Saturday, October 06, 2012

Banks prefer reduction in CRR to repo rate cut
Banks on Friday favoured reduction in cash reserve ratio (CRR) rather than the repo rate cut in the forthcoming monetary policy review as it would reduce their cost of funds and make monetary transmission faster.
"They (RBI) took a vote and most of us (bankers) voted for a CRR cut. In terms of the impact, there is no doubt the CRR (which is the portion of deposits banks park with RBI) has a great impact.
"We also mentioned that last time the CRR was cut, most banks had given effect to monetary policy transmission," State Bank of India chairman Pratip Chaudhuri told reporters after the customary pre-policy consultations with the RBI Governor here this afternoon.
The Governor will unveil the mid-year monetary policy on October 30, where it is widely expected that he will bring down the interest rates following the raft of reform measures by the government over the past fortnight.
Chaudhri said any reduction in the repo rate will have a bearing only on the sentiment.
"I have asked for 1.5 per cent cut in the CRR and if any repo cut happens, that will be 50 bps and that will be for the sentiment," Chaudhuri said.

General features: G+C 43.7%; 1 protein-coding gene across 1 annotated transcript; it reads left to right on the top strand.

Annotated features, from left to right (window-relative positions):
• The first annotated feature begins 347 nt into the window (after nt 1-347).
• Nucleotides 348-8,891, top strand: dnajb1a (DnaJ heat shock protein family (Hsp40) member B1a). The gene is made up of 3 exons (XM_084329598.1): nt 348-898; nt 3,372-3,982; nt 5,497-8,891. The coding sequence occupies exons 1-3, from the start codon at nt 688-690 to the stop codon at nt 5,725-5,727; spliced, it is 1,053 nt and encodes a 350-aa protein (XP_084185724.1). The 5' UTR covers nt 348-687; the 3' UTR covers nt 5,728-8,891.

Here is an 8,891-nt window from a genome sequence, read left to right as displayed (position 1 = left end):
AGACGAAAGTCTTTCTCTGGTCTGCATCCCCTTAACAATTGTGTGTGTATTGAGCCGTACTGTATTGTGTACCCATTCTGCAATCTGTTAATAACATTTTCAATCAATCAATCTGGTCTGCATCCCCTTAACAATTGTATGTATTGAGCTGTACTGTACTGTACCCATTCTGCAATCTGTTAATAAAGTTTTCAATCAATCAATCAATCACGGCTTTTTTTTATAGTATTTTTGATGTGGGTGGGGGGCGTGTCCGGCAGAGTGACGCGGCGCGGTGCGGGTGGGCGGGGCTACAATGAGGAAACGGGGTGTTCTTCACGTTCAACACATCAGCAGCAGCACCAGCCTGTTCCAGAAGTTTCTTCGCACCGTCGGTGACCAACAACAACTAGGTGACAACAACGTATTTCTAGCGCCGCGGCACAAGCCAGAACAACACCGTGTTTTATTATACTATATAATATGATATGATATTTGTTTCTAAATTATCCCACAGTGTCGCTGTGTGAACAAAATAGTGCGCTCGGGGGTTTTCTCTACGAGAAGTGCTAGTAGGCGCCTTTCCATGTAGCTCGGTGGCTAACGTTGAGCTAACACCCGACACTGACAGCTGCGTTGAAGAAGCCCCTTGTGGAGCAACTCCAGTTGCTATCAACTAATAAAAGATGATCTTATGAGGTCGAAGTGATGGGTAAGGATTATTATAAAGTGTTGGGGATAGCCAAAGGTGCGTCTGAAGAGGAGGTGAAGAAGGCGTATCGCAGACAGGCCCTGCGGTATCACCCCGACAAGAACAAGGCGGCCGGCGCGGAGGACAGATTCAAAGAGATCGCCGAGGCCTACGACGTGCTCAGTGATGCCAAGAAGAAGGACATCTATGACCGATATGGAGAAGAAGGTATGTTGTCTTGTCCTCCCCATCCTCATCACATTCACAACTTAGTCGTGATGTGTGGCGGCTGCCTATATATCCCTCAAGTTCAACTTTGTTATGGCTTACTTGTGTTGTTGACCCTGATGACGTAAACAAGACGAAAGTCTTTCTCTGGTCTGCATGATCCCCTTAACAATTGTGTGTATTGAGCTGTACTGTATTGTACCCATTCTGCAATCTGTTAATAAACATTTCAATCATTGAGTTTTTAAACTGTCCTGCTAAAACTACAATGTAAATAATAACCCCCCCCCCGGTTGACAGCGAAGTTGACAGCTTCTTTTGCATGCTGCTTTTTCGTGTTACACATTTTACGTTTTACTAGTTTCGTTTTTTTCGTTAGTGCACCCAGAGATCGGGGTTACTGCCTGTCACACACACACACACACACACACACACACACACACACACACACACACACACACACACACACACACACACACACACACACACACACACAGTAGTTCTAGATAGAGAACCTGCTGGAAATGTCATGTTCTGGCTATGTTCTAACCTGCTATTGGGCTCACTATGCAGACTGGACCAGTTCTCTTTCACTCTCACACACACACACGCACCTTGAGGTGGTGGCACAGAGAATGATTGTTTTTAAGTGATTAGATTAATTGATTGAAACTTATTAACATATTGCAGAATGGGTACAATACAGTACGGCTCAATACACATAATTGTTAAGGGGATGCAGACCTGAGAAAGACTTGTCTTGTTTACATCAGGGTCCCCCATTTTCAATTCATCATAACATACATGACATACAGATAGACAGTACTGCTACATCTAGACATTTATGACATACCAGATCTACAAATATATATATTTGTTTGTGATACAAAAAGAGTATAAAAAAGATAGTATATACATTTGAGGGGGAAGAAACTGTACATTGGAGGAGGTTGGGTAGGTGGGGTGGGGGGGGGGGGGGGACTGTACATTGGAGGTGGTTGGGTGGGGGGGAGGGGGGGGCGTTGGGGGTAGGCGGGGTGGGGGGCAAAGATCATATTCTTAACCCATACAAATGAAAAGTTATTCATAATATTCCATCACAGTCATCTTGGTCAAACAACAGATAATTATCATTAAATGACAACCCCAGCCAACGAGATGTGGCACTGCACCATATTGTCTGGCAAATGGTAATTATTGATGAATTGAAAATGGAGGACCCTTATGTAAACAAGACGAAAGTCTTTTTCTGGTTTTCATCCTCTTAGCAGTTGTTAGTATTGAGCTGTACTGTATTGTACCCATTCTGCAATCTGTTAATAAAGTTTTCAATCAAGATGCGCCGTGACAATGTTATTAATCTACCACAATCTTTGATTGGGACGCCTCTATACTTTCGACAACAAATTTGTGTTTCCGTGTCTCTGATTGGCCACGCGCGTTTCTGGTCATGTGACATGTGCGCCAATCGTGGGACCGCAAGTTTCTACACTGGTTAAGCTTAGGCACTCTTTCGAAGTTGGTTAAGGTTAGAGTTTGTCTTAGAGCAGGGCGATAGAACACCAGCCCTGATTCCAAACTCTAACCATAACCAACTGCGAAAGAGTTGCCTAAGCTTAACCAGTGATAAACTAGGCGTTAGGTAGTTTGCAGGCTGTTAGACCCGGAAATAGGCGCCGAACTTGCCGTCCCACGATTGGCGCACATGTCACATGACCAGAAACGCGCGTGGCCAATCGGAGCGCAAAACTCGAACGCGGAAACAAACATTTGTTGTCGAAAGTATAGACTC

Indian Bank Association Chairman K R Kamath said the bankers prefer a CRR cut over any other instruments.
"The position is that a CRR cut reduces the cost directly, so that is preferable," Kamath, who also heads Punjab National Bank, said.
"The RBI did ask that if the rate of interest is brought down, will there be a transmission. We said we will try for that," Kamath said.
Bankers also said the central bank is concerned about the slow growth in credit.
"Credit growth is not happening and apart from retail there is no growth," Chaudhuri said, adding, the central bank is concerned with slow growth. In Q2, the credit growth remained flat at 0.1 per cent.
ICICI Bank's Chanda Kochhar also said credit growth had settled at around 16 per cent, which is a concern.
According to bankers, the RBI is also worried about the asset quality of the banking system.
"The RBI is concerned about the asset quality. Because, all the banks mention that the asset quality scenario continues to be difficult and the companies are facing difficulty even in maintaining smaller liabilities," the SBI Chairman said.
He also said the banks do not have much concern on the deposit front due to subdued credit growth.
"Most banks are not seeing it (deposit growth) as a challenge and they are taking it easy because loan growth visibility is very poor," Chaudhuri said, adding the asset quality should be much better for SBI in the second quarter.

Courtesy: The India Express